Myths and Realities of using botanical products in therapeutic Practice by physicians


The above was the topic covered in a KLE University Foundation Oration Lecture delivered by the author on 9th June, 2017 at the Prestigious University, Belagavi, Karnataka. This University has a long cherished history and is now a large educational and research hub along with state of the art hospital.


The medical facility spans across contemporary biomedicine as well as traditional ayurvedic treatment at its best apart from being a hub running courses in MBBS and MD for Singapore. Globally there is a resurgence to go back to naturals, driven by scientific advancements, consumer preferences and a number of other reasons. Concurrently there is an expansion of the food to drug continuum involving creation of number of new categories and approaches. Consumers are also driving illness centric to wellness centric approach for health and drug usage.


The role of physicians is hence changing from a treatment oriented physician to enlarged scope of health professional. Focus on prevention, protection and maintenance of health is gaining center stage while treatment with effective drugs continue. In this scenario resurgence of use of botanicals (naturals / herbs / herbal drugs / traditionally processed products) has gained attention and popular usage. Such usage cover herbal drugs, traditional ayurvedic products, botanical based health supplements and nutraceuticals amongst others.


The oration lecture covered myths and presented scientific insights, examples of published data, realities in terms of regulatory status, and the power of long history of use documentation that India proudly possess, a few case studies (see box1). It was the British who seem to have coined various terms like oration, symposia, seminar and workshop, group discussions each connoting differently and if one were to stick to the traditional practices of such meetings, the oration should have been purely a talk or at best reading a pre prepared lecture.


Given integrated technological needs and often expected power points for any talk to be successful, while the oration covered reading a pre written text, case studies, examples and other supporting data were interjected during the oration by the use of a PPT. It is not intended to cover the entire oration here but expose the readers of NuFFooDS to this oration. 

This author often wonders why our physicians do not use either alone or as an adjuvant or in combination with their current treatment one or more botanicals or most commonly used classical ayurvedic preparations with long history of safe and effective use. There could be a number of reasons. As a case in point is inadequate or almost lack of use of botanicals for treating or supporting or maintaining liver functions in a number of conditions.


It is well known that hardly any synthetic drug molecule is available to treat many liver disorders and effectively rejuvenate liver functions including infective hepatitis. Lack of scientific data or evidence for botanicals and their efficacy in liver conditions is not tenable nor acceptable. Lack of knowledge that such scientific evidence exists for a number of botanicals amongst even leading physicians / general practitioners / gastro enterologists / hepatologists could be one prime reason.


Indian Council of Medical Research brought out an excellent scientific compilation and review of scientific data (Both ayurvedic science and biomedical sciences). This publication is titled “Perspectives of Indian medicinal plants in the management of liver disorders” published in 2008 (See box 2 for the list of botanicals for which excellent scientific data is compiled in this publication).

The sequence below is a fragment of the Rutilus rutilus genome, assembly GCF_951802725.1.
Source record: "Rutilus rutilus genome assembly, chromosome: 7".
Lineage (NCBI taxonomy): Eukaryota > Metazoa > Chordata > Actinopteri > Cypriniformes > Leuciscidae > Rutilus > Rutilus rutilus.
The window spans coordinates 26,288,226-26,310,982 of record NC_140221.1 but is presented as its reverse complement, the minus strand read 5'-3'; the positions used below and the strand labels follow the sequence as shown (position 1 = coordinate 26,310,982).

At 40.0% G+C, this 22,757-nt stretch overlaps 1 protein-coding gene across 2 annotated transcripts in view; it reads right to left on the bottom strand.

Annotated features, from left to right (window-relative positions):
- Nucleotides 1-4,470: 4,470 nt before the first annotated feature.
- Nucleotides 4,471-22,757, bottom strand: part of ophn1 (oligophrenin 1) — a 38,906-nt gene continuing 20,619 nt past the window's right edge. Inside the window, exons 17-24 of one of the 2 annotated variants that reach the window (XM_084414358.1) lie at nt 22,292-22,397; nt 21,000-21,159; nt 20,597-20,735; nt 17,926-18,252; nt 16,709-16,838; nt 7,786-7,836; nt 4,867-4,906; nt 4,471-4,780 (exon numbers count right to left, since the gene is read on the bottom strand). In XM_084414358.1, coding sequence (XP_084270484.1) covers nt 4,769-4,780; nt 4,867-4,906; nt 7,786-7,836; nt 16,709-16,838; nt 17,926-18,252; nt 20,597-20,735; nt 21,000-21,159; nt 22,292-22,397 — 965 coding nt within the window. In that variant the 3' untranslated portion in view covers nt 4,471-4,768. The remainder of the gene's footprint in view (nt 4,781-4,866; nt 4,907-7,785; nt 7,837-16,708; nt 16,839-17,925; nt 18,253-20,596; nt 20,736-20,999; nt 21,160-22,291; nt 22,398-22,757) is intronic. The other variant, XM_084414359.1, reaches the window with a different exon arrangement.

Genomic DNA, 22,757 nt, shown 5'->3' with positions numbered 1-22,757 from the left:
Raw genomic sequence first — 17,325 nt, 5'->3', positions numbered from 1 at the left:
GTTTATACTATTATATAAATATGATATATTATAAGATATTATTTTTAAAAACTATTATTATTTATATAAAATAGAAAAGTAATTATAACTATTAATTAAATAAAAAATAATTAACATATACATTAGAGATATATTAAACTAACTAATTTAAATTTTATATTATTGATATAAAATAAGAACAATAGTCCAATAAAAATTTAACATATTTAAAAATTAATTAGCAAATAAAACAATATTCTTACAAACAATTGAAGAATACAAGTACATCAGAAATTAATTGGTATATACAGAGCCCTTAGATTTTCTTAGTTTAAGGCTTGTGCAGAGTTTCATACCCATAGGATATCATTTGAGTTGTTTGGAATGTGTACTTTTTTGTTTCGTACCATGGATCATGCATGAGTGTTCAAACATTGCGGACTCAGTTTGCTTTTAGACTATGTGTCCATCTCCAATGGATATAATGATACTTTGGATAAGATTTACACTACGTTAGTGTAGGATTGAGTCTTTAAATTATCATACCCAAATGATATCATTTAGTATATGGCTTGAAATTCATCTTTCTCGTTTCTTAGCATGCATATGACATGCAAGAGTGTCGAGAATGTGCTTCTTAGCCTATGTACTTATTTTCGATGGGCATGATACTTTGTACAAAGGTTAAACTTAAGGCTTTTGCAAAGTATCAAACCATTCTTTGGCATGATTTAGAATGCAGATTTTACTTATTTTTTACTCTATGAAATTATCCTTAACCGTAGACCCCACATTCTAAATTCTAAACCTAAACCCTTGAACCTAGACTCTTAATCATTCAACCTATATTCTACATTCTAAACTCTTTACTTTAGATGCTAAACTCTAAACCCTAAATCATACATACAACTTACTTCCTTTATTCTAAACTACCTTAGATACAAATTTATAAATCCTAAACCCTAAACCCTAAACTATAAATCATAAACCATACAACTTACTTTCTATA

It would be appropriate to update this compilation both for contents of research on these botanicals till today and addition of few more botanicals. One plant that is not listed in this book is Revanchini (Rheum emodi, Linn), widely grown in India, also commonly known as Rhubarb (endemic to Afghanistan and surrounding areas and being imported by some). In ayurvedic treatises this plant is described as a “Lekhaniya” meaning potent cleanser demonstrated by its action as a purgative.


Revanchini’s has been proven by a number of in vitro, in vivo models (duck hepatitis model) to clear infected liver from hepatitis B and hepatitis E apart from efficacy on a few other hepatitis infections. Human trials have demonstrated revanchini’s ability to clear infective hepatitis by way of HbSAg +ve to HbSAg –ve, HbV DNA titers becoming zero from initial high levels within two weeks of consumption and in some cases extending to such efficacy in a period of four weeks.


This short duration treatment and efficacy along with its safety out ways the argument of some skeptic physicians that many liver disorders are self-limiting. The leadership role shown by the Nutraceutical Regulations in inclusion of a number of botanicals in Schedule IV opens up new vistas for innovations in health supplements and nutraceuticals extending to FSDU’s / FSMP’s. These innovations being in the food and nutrition / nutritionals area, physicians can consider advising their consumers / patients to add botanicals to their list of health maintenance products without the fear of cross prescribing. Botanicals for liver health is only one such example, while a whole lot of other health conditions beckon use of botanicals. Trust it picks up speed post January 2018 when the Nutra Regulations gets enforced, and brings in more research and usage. 


Dr DBA Narayana CSO Ayurvidye Trust, Bengaluru

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